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Woodward Ave History

History of Woodward Avenue

The year was 1909, and it was a big year in Detroit. Ty Cobb led the Detroit Tigers to a League Pennant at Bennett Park, Henry Ford introduced the Model T and J.L. Hudson was scouting out a location at Woodward and Farmer for his department store’s new location.

Also that year, the Wayne County Road Commission introduced the world to a new kind of road: Concrete. The only place it could be found that year was Woodward Avenue between Six and Seven Mile Roads in Greenfield Township, which is now northwest Detroit.

Roads up to that point – if they were paved at all - had been built with brick, cobblestone, or a material called macadam, which was not much more than stones sprayed with a tar to form some kind of wear resistant surface. Unfortunately, brick and cobblestone were uneven and labor intensive, while macadam didn’t last long.

The need for a better type of road construction had been evident for years – even before the advent of the automobile. A group of bicyclists, known as the League of American Wheelmen, had initiated what came to be known as the "Good Roads Movement" to help make bicycling more pleasurable than it had been on the area’s rough and rutted roads.

When Henry Ford first started mass producing the automobile, the need for good roads became a much more pressing issue. He, better than anyone, knew the viability of his product was greatly limited unless there was a system of smooth, reliable roads to carry and withstand automobile traffic. Ford himself found himself at the forefront of the issue.

In 1906, the Michigan Legislature created the state’s first road commission in Wayne County, and Henry Ford was a charter member. [Ford, however, would serve only one year. He stepped down to avoid a conflict of interest because of his role in the automobile industry.

Within just three years, the Wayne County Road Commission embarked on an experiment that would revolutionize the way roads were built and create a new standard that has endured right up to the present day.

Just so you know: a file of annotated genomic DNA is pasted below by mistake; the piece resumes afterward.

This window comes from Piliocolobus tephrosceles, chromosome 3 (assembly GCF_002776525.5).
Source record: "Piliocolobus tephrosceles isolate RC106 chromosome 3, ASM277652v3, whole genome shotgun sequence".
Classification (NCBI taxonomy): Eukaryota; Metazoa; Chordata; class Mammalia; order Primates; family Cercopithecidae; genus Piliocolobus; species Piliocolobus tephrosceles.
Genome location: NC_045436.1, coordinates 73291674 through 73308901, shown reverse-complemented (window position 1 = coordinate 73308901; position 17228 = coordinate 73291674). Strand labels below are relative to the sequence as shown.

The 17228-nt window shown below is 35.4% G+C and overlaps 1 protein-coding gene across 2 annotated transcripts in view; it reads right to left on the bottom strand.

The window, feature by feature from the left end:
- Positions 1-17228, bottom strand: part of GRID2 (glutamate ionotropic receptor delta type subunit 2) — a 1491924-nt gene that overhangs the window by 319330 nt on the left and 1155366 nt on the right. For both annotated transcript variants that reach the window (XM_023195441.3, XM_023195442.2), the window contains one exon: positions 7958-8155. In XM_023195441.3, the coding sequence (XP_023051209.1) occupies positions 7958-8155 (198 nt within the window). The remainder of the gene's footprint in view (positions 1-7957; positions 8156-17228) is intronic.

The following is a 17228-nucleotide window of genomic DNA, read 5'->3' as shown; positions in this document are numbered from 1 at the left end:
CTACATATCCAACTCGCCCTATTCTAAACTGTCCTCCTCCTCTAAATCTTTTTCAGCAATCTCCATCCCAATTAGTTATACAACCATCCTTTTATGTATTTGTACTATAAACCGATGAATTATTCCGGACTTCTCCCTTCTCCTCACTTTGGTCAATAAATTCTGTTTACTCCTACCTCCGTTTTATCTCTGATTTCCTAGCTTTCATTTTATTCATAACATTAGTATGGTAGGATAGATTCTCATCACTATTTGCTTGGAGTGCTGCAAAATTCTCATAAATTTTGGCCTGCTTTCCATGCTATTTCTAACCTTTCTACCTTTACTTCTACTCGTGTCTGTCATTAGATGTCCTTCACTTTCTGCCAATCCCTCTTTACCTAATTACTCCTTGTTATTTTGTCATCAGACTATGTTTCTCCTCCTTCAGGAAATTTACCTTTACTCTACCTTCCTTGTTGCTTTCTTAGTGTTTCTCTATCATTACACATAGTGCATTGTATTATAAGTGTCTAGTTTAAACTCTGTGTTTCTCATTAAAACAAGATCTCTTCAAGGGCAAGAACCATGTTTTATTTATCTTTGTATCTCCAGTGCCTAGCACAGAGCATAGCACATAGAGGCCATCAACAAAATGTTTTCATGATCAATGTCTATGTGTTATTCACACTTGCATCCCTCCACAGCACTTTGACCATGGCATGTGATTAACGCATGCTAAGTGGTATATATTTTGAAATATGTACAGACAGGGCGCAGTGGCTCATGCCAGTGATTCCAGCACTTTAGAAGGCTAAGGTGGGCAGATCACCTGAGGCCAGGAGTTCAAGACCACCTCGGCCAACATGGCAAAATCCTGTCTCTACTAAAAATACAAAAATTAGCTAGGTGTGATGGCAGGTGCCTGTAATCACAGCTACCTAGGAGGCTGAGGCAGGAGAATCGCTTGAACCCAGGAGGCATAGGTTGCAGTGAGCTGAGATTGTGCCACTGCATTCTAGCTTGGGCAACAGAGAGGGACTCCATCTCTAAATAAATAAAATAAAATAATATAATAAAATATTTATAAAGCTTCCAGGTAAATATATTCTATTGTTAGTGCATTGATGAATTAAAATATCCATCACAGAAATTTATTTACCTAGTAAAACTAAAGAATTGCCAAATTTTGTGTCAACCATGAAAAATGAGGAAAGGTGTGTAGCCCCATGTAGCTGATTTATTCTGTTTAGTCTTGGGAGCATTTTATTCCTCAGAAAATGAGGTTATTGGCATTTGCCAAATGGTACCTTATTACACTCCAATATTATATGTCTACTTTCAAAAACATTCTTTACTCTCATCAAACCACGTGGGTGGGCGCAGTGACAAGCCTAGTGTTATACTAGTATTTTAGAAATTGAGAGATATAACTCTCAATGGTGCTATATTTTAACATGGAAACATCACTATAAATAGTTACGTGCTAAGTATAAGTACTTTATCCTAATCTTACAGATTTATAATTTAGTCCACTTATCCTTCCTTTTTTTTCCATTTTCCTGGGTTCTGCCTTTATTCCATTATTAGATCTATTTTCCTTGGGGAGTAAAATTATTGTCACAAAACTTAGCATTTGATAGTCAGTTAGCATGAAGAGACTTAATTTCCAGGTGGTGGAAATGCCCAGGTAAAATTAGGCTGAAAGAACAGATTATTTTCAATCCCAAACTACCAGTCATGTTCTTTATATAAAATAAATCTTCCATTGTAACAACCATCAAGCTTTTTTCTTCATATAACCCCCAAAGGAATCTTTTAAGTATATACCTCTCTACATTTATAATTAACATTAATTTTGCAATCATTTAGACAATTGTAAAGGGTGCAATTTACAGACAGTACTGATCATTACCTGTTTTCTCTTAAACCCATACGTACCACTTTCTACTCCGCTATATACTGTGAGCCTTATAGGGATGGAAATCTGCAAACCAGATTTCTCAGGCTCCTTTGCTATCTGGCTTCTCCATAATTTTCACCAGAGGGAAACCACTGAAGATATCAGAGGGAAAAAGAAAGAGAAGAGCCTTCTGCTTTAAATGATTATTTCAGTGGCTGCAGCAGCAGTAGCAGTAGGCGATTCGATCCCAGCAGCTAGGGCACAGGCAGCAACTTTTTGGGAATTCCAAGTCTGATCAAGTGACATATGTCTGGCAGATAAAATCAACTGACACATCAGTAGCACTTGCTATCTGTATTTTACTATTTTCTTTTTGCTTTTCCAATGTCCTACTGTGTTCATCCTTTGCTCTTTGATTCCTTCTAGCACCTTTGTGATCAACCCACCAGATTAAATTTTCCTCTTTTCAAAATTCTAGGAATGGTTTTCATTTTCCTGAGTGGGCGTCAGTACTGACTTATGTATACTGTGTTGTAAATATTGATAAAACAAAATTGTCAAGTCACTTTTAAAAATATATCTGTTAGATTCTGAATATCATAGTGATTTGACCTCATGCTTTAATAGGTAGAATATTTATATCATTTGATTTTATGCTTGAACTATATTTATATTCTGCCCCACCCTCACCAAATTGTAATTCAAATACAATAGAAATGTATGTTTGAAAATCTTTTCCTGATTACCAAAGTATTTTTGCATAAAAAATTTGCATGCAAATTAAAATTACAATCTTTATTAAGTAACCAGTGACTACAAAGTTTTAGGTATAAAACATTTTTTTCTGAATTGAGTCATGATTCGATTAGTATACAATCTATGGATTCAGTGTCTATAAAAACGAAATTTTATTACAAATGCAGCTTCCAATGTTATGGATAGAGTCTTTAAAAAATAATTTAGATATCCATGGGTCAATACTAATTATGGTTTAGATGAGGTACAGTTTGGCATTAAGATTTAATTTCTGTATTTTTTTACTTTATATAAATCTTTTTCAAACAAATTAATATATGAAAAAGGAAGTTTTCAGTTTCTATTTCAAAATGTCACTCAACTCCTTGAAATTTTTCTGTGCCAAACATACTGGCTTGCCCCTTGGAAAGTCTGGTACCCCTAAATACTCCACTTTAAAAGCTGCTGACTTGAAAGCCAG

County engineers had heard success stories from Ohio and Windsor, Ontario where concrete had been used for sidewalks and alleys. Road commissioners Edward Hines and John Haggerty decided the time was right to test concrete on a major thoroughfare. The section of Woodward Avenue between Six Mile Road [McNichols] and Seven Mile Road was selected most likely because that is where the county's jurisdiction began, but also because Ford's new Model T plant down the road in Highland Park would be turning out a large number of new automobiles. Woodward also was a likely candidate because it was one of the major transportation spokes radiating out of downtown.

As for the choice of concrete, this is how the road commission stated their reasoning in its 1909 annual report: "we decided that a concrete road would come more nearly realizing the ideal than any other form. The points considered were comparatively low first cost, low maintenance cost, freedom from dirt and dust [there being no detritus from a concrete road itself] its comparative noiselessness, and ease of traction for vehicles of all descriptions."

The report further went on to state the following: "The cost of this piece of work is considerably lower than the average cost of macadam roads constructed in New York and Pennsylvania as taken from detailed reports of these states, and we believe it to be superior in every feature to the best macadam road that can be built. However, time alone can justify our judgment in the matter."

And it did. News of the accomplishment spread quickly, even for the time. "This road has attracted a great deal of attention among the road builders of the entire country, and numerous delegations have visited it during the past summer. We have also been the recipients of many inquiries for information concerning it," the commission’s 1909 report reads. Today, there are hundreds of thousands of miles of concrete road throughout the world. And despite all of the technological advances of the past few decades, no one has come up with a more reliable, cost effective material to build roads with than concrete.


Not long after developing the first mile of concrete road, Wayne County also developed the first painted centerline, perfected the snow plow and built the world’s first below-grade superhighway, the Davison. Legend has it that German engineers used Wayne County’s Davison Freeway accomplishment as inspiration for the world famous Autobahn.

In recent years, Wayne County has continued to strive to be innovative. Just last year, the county became the first in the nation to equip some of its salt trucks with Global Positioning Satellite [GPS] technology to monitor the activities and progress of its snow plows. Many expect that this will become a new standard for all snow-belt states, one which will save money and make snow removal much more effective and responsive.